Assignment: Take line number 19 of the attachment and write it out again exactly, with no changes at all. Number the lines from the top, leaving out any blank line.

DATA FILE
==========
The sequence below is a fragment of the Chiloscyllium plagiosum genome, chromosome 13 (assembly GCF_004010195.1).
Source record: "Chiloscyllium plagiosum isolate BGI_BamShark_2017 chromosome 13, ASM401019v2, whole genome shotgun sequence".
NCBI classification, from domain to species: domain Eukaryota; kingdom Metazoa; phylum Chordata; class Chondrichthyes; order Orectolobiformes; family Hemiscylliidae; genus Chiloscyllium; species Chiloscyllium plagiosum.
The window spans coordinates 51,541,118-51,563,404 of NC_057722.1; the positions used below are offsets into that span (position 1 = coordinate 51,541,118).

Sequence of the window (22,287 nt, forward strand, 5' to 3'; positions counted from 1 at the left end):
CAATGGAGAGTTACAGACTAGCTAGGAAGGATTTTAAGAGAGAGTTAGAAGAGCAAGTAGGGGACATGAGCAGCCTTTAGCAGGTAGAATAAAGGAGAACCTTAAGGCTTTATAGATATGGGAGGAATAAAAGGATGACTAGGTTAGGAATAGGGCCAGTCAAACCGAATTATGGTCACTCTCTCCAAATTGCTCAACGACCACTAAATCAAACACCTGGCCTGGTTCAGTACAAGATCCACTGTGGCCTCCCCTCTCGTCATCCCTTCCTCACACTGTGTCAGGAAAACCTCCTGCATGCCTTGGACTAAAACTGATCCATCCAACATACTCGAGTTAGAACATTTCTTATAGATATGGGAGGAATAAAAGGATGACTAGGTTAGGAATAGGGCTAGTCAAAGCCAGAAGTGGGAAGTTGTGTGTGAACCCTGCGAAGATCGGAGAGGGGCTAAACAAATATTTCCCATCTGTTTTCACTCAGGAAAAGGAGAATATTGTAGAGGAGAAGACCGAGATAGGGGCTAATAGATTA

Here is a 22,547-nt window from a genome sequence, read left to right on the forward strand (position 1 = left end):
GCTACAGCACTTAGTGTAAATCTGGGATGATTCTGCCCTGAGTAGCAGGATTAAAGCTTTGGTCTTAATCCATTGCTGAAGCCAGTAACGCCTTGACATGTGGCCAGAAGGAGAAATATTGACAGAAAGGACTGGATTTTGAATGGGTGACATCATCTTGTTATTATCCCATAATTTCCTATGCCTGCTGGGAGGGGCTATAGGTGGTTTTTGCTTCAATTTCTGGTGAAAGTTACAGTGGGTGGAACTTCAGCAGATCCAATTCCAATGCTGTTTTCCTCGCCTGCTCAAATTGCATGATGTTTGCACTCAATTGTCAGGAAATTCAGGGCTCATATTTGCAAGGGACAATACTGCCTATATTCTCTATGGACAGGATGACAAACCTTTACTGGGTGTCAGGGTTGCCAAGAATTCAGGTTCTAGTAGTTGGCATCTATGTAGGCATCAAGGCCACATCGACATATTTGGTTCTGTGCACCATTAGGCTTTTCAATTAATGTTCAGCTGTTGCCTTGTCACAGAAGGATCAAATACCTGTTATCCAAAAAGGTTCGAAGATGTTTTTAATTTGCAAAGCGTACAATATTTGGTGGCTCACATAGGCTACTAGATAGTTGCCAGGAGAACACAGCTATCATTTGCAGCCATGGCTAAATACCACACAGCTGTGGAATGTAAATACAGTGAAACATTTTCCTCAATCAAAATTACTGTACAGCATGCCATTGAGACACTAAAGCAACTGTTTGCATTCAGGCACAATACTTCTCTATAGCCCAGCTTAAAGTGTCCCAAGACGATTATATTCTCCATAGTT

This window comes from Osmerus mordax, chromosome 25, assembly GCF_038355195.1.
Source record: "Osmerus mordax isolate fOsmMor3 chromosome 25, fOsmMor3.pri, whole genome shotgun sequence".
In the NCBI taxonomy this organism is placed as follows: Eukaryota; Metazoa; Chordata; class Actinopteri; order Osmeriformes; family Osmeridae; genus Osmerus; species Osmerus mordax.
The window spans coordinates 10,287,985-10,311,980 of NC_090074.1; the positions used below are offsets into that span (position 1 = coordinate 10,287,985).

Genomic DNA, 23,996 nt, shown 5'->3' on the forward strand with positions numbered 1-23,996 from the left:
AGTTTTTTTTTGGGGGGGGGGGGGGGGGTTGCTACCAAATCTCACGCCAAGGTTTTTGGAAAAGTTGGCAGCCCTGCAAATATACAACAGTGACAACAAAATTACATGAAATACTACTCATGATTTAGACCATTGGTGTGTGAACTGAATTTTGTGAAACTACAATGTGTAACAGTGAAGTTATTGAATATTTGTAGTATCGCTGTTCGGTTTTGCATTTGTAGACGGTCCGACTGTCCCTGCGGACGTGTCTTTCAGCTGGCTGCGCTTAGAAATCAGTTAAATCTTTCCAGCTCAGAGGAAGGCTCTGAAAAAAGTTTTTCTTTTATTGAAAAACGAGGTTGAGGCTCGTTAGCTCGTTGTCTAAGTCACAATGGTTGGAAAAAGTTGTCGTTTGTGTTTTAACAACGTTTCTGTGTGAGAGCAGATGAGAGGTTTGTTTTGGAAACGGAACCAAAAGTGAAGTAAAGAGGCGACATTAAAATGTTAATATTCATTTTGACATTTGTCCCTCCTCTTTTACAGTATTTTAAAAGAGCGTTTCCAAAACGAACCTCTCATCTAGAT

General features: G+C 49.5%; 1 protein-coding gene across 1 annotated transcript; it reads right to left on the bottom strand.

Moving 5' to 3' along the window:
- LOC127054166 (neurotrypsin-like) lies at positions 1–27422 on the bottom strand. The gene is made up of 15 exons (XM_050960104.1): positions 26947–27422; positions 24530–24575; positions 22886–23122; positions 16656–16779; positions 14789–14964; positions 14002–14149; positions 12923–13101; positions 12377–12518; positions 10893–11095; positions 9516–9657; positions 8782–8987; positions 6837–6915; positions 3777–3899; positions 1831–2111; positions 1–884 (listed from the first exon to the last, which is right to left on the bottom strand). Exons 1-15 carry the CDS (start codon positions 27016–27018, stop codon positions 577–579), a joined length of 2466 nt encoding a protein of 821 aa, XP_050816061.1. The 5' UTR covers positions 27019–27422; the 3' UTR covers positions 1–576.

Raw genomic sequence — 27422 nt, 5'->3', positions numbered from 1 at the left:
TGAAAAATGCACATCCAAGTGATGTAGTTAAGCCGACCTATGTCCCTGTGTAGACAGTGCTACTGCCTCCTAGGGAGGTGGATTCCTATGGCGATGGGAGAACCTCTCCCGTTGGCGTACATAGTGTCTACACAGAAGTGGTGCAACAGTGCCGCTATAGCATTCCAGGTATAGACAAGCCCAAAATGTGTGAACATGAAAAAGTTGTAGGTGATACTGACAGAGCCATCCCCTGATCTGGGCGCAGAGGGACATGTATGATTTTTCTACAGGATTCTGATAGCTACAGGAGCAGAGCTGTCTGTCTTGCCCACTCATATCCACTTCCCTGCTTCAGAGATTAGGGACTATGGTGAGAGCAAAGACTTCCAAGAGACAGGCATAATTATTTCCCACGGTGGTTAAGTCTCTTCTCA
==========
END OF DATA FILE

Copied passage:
TGAAAAATGCACATCCAAGTGATGTAGTTAAGCCGACCTATGTCCCTGTGTAGACAGTGCTACTGCCTCCTAGGGAGGTGGATTCCTATGGCGATGGGAGAACCTCTCCCGTTGGCGTACATAGTGTCTACACAGAAGTGGTGCAACAGTGCCGCTATAGCATTCCAGGTATAGACAAGCCCAAAATGTGTGAACATGAAAAAGTTGTAGGTGATACTGACAGAGCCATCCCCTGATCTGGGCGCAGAGGGACATGTATGATTTTTCTACAGGATTCTGATAGCTACAGGAGCAGAGCTGTCTGTCTTGCCCACTCATATCCACTTCCCTGCTTCAGAGATTAGGGACTATGGTGAGAGCAAAGACTTCCAAGAGACAGGCATAATTATTTCCCACGGTGGTTAAGTCTCTTCTCA